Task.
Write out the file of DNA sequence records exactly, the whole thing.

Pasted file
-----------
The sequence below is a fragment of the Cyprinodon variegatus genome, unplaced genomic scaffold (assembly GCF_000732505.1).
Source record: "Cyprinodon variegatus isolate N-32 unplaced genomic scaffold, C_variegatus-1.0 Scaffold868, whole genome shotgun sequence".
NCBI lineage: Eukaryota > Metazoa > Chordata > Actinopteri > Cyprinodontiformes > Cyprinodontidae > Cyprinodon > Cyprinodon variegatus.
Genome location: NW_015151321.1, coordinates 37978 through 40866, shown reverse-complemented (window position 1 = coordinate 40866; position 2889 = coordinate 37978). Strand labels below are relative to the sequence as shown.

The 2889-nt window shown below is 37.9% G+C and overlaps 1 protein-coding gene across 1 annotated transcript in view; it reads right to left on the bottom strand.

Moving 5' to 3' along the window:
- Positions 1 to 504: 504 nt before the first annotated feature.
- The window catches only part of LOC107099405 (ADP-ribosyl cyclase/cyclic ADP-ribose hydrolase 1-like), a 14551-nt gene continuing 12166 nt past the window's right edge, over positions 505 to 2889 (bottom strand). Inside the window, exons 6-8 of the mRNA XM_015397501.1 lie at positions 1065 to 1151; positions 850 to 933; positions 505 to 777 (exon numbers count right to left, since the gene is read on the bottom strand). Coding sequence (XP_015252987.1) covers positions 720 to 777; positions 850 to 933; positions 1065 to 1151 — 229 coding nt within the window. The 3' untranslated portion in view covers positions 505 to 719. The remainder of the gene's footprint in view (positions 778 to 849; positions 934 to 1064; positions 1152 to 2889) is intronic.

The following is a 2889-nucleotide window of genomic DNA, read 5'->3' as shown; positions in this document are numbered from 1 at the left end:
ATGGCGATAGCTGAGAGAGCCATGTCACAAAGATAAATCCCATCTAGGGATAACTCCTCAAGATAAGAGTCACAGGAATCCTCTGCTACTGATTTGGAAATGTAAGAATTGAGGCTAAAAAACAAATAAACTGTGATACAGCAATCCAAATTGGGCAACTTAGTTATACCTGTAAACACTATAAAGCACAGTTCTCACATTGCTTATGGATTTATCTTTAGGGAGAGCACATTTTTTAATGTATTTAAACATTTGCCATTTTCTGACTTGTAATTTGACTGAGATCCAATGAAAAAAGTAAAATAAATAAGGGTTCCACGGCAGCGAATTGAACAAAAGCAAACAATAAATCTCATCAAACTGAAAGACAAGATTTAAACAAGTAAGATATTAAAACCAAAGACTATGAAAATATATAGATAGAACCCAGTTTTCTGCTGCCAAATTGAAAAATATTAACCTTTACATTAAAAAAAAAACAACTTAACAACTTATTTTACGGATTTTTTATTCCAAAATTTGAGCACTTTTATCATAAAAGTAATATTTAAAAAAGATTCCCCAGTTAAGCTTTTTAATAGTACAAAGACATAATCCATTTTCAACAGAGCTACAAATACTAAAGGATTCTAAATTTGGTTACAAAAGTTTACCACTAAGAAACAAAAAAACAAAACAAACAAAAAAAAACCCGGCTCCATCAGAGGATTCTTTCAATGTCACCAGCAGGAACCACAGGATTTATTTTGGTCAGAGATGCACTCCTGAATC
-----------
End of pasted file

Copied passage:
The sequence below is a fragment of the Cyprinodon variegatus genome, unplaced genomic scaffold (assembly GCF_000732505.1).
Source record: "Cyprinodon variegatus isolate N-32 unplaced genomic scaffold, C_variegatus-1.0 Scaffold868, whole genome shotgun sequence".
NCBI lineage: Eukaryota > Metazoa > Chordata > Actinopteri > Cyprinodontiformes > Cyprinodontidae > Cyprinodon > Cyprinodon variegatus.
Genome location: NW_015151321.1, coordinates 37978 through 40866, shown reverse-complemented (window position 1 = coordinate 40866; position 2889 = coordinate 37978). Strand labels below are relative to the sequence as shown.

The 2889-nt window shown below is 37.9% G+C and overlaps 1 protein-coding gene across 1 annotated transcript in view; it reads right to left on the bottom strand.

Moving 5' to 3' along the window:
- Positions 1 to 504: 504 nt before the first annotated feature.
- The window catches only part of LOC107099405 (ADP-ribosyl cyclase/cyclic ADP-ribose hydrolase 1-like), a 14551-nt gene continuing 12166 nt past the window's right edge, over positions 505 to 2889 (bottom strand). Inside the window, exons 6-8 of the mRNA XM_015397501.1 lie at positions 1065 to 1151; positions 850 to 933; positions 505 to 777 (exon numbers count right to left, since the gene is read on the bottom strand). Coding sequence (XP_015252987.1) covers positions 720 to 777; positions 850 to 933; positions 1065 to 1151 — 229 coding nt within the window. The 3' untranslated portion in view covers positions 505 to 719. The remainder of the gene's footprint in view (positions 778 to 849; positions 934 to 1064; positions 1152 to 2889) is intronic.

The following is a 2889-nucleotide window of genomic DNA, read 5'->3' as shown; positions in this document are numbered from 1 at the left end:
ATGGCGATAGCTGAGAGAGCCATGTCACAAAGATAAATCCCATCTAGGGATAACTCCTCAAGATAAGAGTCACAGGAATCCTCTGCTACTGATTTGGAAATGTAAGAATTGAGGCTAAAAAACAAATAAACTGTGATACAGCAATCCAAATTGGGCAACTTAGTTATACCTGTAAACACTATAAAGCACAGTTCTCACATTGCTTATGGATTTATCTTTAGGGAGAGCACATTTTTTAATGTATTTAAACATTTGCCATTTTCTGACTTGTAATTTGACTGAGATCCAATGAAAAAAGTAAAATAAATAAGGGTTCCACGGCAGCGAATTGAACAAAAGCAAACAATAAATCTCATCAAACTGAAAGACAAGATTTAAACAAGTAAGATATTAAAACCAAAGACTATGAAAATATATAGATAGAACCCAGTTTTCTGCTGCCAAATTGAAAAATATTAACCTTTACATTAAAAAAAAAACAACTTAACAACTTATTTTACGGATTTTTTATTCCAAAATTTGAGCACTTTTATCATAAAAGTAATATTTAAAAAAGATTCCCCAGTTAAGCTTTTTAATAGTACAAAGACATAATCCATTTTCAACAGAGCTACAAATACTAAAGGATTCTAAATTTGGTTACAAAAGTTTACCACTAAGAAACAAAAAAACAAAACAAACAAAAAAAAACCCGGCTCCATCAGAGGATTCTTTCAATGTCACCAGCAGGAACCACAGGATTTATTTTGGTCAGAGATGCACTCCTGAATC